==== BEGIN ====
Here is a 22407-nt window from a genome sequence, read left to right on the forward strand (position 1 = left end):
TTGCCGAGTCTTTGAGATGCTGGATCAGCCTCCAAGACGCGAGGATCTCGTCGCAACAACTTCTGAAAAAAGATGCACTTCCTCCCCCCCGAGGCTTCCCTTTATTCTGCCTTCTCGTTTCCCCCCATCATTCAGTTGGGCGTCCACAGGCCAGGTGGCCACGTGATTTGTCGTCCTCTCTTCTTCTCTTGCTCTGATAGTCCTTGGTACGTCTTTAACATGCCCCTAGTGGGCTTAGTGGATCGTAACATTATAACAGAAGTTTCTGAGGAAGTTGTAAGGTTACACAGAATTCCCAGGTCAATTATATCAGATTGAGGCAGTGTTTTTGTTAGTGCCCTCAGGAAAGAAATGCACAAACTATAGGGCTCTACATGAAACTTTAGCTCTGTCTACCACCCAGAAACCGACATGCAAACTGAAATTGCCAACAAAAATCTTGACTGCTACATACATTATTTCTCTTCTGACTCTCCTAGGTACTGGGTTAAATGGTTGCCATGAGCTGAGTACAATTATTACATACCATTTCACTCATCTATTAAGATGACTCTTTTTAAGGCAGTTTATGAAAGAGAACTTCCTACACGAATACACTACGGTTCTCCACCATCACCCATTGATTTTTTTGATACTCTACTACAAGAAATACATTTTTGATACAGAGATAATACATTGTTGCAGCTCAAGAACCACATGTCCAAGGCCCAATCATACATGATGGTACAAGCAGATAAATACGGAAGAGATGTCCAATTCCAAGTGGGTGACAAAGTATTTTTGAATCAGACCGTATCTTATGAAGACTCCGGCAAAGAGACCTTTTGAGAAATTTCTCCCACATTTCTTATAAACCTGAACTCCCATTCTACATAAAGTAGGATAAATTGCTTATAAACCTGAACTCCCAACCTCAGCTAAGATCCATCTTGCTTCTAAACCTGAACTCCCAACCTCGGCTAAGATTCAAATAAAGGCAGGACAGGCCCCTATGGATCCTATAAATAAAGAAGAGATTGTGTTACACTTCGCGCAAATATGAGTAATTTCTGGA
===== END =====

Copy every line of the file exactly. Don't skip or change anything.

Here is a 22407-nt window from a genome sequence, read left to right on the forward strand (position 1 = left end):
TTGCCGAGTCTTTGAGATGCTGGATCAGCCTCCAAGACGCGAGGATCTCGTCGCAACAACTTCTGAAAAAAGATGCACTTCCTCCCCCCCGAGGCTTCCCTTTATTCTGCCTTCTCGTTTCCCCCCATCATTCAGTTGGGCGTCCACAGGCCAGGTGGCCACGTGATTTGTCGTCCTCTCTTCTTCTCTTGCTCTGATAGTCCTTGGTACGTCTTTAACATGCCCCTAGTGGGCTTAGTGGATCGTAACATTATAACAGAAGTTTCTGAGGAAGTTGTAAGGTTACACAGAATTCCCAGGTCAATTATATCAGATTGAGGCAGTGTTTTTGTTAGTGCCCTCAGGAAAGAAATGCACAAACTATAGGGCTCTACATGAAACTTTAGCTCTGTCTACCACCCAGAAACCGACATGCAAACTGAAATTGCCAACAAAAATCTTGACTGCTACATACATTATTTCTCTTCTGACTCTCCTAGGTACTGGGTTAAATGGTTGCCATGAGCTGAGTACAATTATTACATACCATTTCACTCATCTATTAAGATGACTCTTTTTAAGGCAGTTTATGAAAGAGAACTTCCTACACGAATACACTACGGTTCTCCACCATCACCCATTGATTTTTTTGATACTCTACTACAAGAAATACATTTTTGATACAGAGATAATACATTGTTGCAGCTCAAGAACCACATGTCCAAGGCCCAATCATACATGATGGTACAAGCAGATAAATACGGAAGAGATGTCCAATTCCAAGTGGGTGACAAAGTATTTTTGAATCAGACCGTATCTTATGAAGACTCCGGCAAAGAGACCTTTTGAGAAATTTCTCCCACATTTCTTATAAACCTGAACTCCCATTCTACATAAAGTAGGATAAATTGCTTATAAACCTGAACTCCCAACCTCAGCTAAGATCCATCTTGCTTCTAAACCTGAACTCCCAACCTCGGCTAAGATTCAAATAAAGGCAGGACAGGCCCCTATGGATCCTATAAATAAAGAAGAGATTGTGTTACACTTCGCGCAAATATGAGTAATTTCTGGA